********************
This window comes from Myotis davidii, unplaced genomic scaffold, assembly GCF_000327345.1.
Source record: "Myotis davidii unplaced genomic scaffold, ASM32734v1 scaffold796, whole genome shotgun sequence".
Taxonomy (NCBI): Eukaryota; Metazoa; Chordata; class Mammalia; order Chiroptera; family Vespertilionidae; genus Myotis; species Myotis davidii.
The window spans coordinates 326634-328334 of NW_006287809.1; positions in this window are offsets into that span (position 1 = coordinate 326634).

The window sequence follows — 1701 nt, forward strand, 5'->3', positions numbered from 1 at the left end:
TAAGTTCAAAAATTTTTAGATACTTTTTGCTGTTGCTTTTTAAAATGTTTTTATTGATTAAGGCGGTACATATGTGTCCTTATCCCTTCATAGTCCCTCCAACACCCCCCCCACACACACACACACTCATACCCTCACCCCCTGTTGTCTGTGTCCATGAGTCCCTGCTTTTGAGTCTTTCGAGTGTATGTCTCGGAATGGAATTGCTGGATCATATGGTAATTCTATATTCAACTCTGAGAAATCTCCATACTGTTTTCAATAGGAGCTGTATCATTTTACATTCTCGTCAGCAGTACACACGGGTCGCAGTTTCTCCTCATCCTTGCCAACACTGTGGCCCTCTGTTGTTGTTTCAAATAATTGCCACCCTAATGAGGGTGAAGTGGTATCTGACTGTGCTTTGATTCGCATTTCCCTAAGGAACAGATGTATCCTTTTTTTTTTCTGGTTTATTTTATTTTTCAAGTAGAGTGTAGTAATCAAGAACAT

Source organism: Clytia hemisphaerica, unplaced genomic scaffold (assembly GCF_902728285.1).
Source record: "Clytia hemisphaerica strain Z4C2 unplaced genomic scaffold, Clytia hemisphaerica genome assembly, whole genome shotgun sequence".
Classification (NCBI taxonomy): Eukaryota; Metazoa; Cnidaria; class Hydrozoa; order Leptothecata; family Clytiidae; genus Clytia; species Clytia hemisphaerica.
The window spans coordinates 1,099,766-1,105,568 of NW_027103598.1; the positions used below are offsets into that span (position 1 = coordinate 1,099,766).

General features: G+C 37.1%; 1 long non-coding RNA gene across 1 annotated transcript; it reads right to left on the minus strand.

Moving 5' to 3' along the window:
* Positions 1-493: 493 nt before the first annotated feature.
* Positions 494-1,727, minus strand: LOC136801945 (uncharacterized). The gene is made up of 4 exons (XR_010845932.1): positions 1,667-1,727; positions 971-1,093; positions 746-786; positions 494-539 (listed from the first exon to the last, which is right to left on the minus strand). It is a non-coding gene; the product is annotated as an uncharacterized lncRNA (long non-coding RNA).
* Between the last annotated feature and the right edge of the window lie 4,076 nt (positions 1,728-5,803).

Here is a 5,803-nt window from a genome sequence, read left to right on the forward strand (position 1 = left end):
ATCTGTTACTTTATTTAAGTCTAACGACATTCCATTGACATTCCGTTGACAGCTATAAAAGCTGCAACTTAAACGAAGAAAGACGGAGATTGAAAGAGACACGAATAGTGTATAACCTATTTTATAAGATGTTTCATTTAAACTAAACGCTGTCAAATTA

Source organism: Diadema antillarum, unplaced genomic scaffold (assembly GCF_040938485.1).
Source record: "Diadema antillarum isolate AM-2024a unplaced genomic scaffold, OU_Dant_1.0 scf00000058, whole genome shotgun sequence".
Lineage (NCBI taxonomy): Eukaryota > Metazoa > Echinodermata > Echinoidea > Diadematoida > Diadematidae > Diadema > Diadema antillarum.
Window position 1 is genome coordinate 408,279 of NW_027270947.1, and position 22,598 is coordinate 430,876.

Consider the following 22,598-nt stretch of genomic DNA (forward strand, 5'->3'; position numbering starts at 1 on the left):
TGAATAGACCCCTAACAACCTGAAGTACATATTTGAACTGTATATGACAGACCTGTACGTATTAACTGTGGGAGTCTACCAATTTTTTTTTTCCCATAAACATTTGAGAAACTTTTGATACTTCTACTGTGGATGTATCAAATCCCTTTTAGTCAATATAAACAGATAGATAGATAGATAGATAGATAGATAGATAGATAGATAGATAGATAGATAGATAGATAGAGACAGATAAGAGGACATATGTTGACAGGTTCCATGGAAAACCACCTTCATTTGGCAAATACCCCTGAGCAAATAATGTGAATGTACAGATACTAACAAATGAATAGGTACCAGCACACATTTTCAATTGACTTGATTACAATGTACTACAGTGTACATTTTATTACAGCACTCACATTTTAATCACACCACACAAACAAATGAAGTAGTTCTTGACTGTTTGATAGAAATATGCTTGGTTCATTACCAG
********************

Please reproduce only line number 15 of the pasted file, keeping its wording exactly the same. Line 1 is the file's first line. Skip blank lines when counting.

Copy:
* Between the last annotated feature and the right edge of the window lie 4,076 nt (positions 1,728-5,803).